Amadeus has long been involved in incubating startup-like ventures within the company, but will now do so with a more deliberate strategy to forge closer relationships with young companies that it feels are worth associating with.
Amadeus became the latest established travel industry operating company to launch a travel startup investment fund, joining Concur, eLong, American Airlines and Priceline, although the latter two “funds” have yet to leave the ground.
In recent years, these companies are showing they are not just content to acquire travel startups when they are ripe for the plucking.
Instead, these companies want to get tight with the startups at an early stage, with the possibility of an acquisition perhaps at a later juncture.
Madrid-based Amadeus announced in a blog post today that it has created Amadeus Ventures to invest in early-stage travel and hospitality startups.
Katherine Grass, who heads Amadeus Ventures within the Amadeus IT Group, writes in the blog post:
“The main objective of the fund is to identify and invest in start-up companies that have already developed a working prototype and sit in niche areas of the sector that we believe are at the forefront of developing market trends.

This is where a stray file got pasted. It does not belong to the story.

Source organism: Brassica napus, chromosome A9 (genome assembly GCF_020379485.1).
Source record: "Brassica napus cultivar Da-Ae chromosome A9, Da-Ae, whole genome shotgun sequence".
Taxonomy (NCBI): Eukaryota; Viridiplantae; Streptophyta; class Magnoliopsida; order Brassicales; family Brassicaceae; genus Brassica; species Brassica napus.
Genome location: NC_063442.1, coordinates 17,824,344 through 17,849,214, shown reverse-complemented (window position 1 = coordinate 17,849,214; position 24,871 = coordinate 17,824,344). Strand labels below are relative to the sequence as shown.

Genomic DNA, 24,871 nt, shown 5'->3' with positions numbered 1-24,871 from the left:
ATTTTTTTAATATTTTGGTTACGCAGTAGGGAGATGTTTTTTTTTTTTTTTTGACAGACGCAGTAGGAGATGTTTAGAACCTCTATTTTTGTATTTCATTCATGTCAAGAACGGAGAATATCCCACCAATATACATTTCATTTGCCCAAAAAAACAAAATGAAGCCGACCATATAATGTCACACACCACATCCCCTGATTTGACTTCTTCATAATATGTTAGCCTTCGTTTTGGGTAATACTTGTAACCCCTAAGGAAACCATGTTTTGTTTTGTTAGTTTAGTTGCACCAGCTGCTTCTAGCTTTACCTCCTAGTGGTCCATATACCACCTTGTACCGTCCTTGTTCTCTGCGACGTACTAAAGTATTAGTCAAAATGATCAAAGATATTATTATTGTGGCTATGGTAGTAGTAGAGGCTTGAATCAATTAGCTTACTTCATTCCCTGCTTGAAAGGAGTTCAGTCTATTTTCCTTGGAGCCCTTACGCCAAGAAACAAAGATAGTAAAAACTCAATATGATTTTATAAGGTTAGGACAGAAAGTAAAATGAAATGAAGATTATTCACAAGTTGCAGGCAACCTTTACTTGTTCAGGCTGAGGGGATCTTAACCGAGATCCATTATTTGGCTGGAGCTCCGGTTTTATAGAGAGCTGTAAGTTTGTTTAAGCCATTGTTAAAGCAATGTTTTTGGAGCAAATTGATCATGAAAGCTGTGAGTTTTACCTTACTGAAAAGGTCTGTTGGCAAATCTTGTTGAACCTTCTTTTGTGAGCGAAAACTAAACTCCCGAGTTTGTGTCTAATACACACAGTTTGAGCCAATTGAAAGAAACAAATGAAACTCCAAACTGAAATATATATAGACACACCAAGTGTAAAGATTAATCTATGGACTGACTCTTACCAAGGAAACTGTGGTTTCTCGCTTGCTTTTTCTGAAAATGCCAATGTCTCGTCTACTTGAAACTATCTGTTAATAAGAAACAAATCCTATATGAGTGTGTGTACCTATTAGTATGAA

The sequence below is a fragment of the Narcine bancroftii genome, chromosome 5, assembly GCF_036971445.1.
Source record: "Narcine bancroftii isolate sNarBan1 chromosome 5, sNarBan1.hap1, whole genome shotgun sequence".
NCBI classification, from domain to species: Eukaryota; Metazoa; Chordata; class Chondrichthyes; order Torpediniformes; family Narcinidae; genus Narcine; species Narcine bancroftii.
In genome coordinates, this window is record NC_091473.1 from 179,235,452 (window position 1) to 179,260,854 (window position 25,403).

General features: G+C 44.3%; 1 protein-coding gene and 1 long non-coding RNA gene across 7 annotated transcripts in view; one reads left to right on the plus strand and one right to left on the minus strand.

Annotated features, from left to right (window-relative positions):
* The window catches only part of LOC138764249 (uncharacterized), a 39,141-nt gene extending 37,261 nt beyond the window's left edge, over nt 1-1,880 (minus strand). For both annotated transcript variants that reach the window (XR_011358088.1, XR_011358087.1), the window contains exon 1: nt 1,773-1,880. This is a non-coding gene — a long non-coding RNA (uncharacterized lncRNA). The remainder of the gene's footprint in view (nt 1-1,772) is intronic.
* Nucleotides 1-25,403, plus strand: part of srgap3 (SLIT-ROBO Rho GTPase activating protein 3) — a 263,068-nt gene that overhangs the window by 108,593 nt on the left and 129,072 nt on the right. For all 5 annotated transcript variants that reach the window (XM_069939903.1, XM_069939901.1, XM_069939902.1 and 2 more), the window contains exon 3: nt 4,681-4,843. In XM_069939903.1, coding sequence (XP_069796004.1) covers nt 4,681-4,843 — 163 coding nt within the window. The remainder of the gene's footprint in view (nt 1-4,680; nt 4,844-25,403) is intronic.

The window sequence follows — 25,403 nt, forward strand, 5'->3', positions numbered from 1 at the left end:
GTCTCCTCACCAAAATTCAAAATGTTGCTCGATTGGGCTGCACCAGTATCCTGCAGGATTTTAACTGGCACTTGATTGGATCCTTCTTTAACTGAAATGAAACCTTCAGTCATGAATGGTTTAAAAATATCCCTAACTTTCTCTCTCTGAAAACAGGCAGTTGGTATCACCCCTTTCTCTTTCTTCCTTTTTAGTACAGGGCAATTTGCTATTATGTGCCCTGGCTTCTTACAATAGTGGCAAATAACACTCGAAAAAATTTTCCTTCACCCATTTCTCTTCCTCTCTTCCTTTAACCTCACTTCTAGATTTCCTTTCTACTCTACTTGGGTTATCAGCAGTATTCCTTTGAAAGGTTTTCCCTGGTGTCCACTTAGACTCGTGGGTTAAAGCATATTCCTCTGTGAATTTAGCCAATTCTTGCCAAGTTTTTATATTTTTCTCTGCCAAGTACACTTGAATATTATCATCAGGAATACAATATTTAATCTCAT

“Of course, Amadeus is looking at the potential financial performance of the investment, but equally at the tight commercial relationships that we will foster with the companies we invest in. And it is just as important to us that we encourage innovation for the travel industry, since innovation is part of Amadeus’ DNA.”
Those “commercially tight relationships” were in play in Amadeus’ recent investment in Yapta, which tracks fare drops for corporations and travel agencies.
Amadeus topped off a series D round for Yapta, and contributed more than $1 million. Existing investor Concur, with its Perfect Trip Fund, also participated in the round. Yapta has raised some $20 million to date.
Many Amadeus, Concur, and Carlson Wagonlit Travel clients use the Yapta service, which is one reason why these three investors/operating companies have funded Yapta so they can forger tighter relationships with the airfare tracker.
Amadeus Ventures is not the global distribution system and technology company’s first foray into startup investing, but it does represent its most deliberate and strategic approach.
For example, in 1998 Amadeus entered into a stock purchase and licensing agreement with the then-fledgling ITA Sofware, which Google acquired two years ago for $700 million.
But, Amadeus and ITA Software got into a bitter dispute about strategic direction, with Amadeus suing ITA and eventually getting out of the business.
There’s no word from Amadeus yet on how much money it has committed to Amadeus Ventures.
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Photo credit: An Amadeus data center in Nice. Amadeus